MPM and Longwood-backed Werewolf Therapeutics grabs $56 million to take tumors by night
Backed with the team from his last company, one of the key developers behind Keytruda has a new warchest in the race to bring immunotherapy into the tumor micro-environment.
Dan Hicklin, who oversaw Merck’s I/O portfolio and helped develop several other cancer drugs, is the founder and president of Werewolf Therapeutics, a company that aims to “shapeshift” its way into tumors and tear them apart from within. With the exception of the COO, its leadership is entirely seeded from Potenza Therapeutics, the antibody company Hicklin sold to Astellas for $165 million upfront last December. They’ll even use the same lab space.
Werewolf is backed with $56 million in Series A funding led by MPM Capital and Longwood and joined by Taiho Ventures, Arkin Bio Ventures, DC Investment Partners and UPMC.
“It was a little bit of a different challenge, at least for me,” Hicklin told Endpoints News. “It’s quite a bit of a difference from checkpoint therapy.”
Beyond the YA novel branding, Werewolf has a seemingly elegant approach to the problems that have vexed researchers trying to turn the immune system on tumor microenvironments. They use what they call their “PREDATOR” platform to send compounds that only trigger an immune response once they enter the tumor microenvironment.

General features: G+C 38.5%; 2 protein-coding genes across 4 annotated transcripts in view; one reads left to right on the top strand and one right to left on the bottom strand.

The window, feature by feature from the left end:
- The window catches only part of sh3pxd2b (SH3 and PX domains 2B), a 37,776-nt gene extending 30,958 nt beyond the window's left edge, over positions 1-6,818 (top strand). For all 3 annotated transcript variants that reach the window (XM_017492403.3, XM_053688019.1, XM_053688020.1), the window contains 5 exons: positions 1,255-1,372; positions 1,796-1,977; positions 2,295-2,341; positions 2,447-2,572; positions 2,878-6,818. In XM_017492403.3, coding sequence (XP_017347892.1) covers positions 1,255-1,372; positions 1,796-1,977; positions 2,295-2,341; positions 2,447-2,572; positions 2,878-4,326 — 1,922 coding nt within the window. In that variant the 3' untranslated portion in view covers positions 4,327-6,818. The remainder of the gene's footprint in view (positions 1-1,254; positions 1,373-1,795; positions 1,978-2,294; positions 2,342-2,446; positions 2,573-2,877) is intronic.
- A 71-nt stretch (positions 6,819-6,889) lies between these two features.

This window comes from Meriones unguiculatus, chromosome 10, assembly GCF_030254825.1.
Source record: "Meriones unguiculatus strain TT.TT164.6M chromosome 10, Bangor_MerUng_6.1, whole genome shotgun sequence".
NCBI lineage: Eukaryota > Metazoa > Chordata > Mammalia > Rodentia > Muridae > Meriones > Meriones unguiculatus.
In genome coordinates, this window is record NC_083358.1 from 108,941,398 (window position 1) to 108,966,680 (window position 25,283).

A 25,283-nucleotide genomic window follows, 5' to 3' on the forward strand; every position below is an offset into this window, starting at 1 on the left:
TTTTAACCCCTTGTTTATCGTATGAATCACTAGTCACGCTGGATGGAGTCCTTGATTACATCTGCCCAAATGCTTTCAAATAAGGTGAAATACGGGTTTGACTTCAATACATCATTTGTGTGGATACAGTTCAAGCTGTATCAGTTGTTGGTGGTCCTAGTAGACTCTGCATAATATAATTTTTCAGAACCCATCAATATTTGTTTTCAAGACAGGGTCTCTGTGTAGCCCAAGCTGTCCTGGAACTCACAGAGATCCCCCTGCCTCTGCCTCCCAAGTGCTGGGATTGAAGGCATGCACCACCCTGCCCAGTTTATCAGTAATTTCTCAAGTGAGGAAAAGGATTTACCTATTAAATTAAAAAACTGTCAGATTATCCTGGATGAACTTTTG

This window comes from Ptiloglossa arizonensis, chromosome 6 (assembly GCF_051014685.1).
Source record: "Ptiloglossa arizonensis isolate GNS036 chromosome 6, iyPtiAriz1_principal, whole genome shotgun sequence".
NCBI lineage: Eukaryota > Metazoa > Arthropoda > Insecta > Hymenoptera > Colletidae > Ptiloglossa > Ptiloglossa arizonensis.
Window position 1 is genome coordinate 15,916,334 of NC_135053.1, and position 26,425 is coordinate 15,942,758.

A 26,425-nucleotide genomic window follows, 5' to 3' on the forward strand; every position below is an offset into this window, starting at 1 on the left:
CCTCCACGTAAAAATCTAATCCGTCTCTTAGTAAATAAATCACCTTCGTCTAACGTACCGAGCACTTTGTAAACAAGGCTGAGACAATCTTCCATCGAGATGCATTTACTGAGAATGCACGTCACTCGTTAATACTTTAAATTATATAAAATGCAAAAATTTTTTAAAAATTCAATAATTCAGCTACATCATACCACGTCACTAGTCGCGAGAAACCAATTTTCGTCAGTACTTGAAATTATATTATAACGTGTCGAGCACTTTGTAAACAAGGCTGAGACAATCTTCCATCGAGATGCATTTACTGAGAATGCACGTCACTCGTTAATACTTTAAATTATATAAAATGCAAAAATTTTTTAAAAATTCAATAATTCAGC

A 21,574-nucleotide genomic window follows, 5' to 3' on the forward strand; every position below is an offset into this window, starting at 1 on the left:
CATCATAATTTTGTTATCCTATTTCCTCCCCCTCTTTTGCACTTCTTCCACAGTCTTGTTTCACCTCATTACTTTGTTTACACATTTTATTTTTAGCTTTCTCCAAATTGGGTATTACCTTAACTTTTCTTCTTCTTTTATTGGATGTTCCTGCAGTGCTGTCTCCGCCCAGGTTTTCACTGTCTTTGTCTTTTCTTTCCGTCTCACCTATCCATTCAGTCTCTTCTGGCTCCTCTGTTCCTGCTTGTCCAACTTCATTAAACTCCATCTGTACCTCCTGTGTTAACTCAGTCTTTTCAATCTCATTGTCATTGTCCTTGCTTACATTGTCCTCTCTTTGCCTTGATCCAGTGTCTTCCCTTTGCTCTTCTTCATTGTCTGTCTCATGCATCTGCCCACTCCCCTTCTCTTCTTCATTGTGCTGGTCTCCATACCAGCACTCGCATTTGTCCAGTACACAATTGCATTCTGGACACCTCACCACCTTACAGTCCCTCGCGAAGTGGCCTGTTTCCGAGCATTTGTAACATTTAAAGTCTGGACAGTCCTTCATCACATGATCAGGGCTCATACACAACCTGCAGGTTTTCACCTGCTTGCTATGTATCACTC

Past company statements have compared this process to a werewolf only transforming in the light of the full moon, but you can probably just think of it as acting like those kids toys that change color in water.
Microenvironments are particularly important in addressing solid tumors, where Werewolf is focusing its efforts. These spaces are often immunosuppressive and have been resistant to the checkpoint inhibitors that have dominated I/O to date. Other biotechs, such as Editas or GammaDelta, have worked on using particular immune cells, such as gamma delta cells or natural killer cells to get inside.
Werewolf is less than forthcoming about what will be attached to the platform or exactly how it’ll work within tumors, saying only they will use pro-inflammatory cytokines and costimulatory receptor agonists.
The problem with these agents to date, Hicklin said, is that they can send the immune system into dangerous overdrive.
The body should have immune homeostasis. Checkpoints on tumor cells put artificial brakes on the system by binding to T cells, and checkpoint inhibitors such as Keytruda prevent the tumor cells from binding and putting on those brakes. Werewolf and other companys’ microenvironment agents such as IL-2 throw the normal immune system into overdrive. But if they increase the immune response outside the tumor too much, they can cause immune cells to damage healthy tissue.
“These are the accelerators rather than the brakes,” Hicklin said, turning towards an increasingly common analogy.
Hicklin said Werewolf will select two lead candidates over the next 6 months and hopefully aim for the clinic. It could be a while, but keep an eye out for a full moon.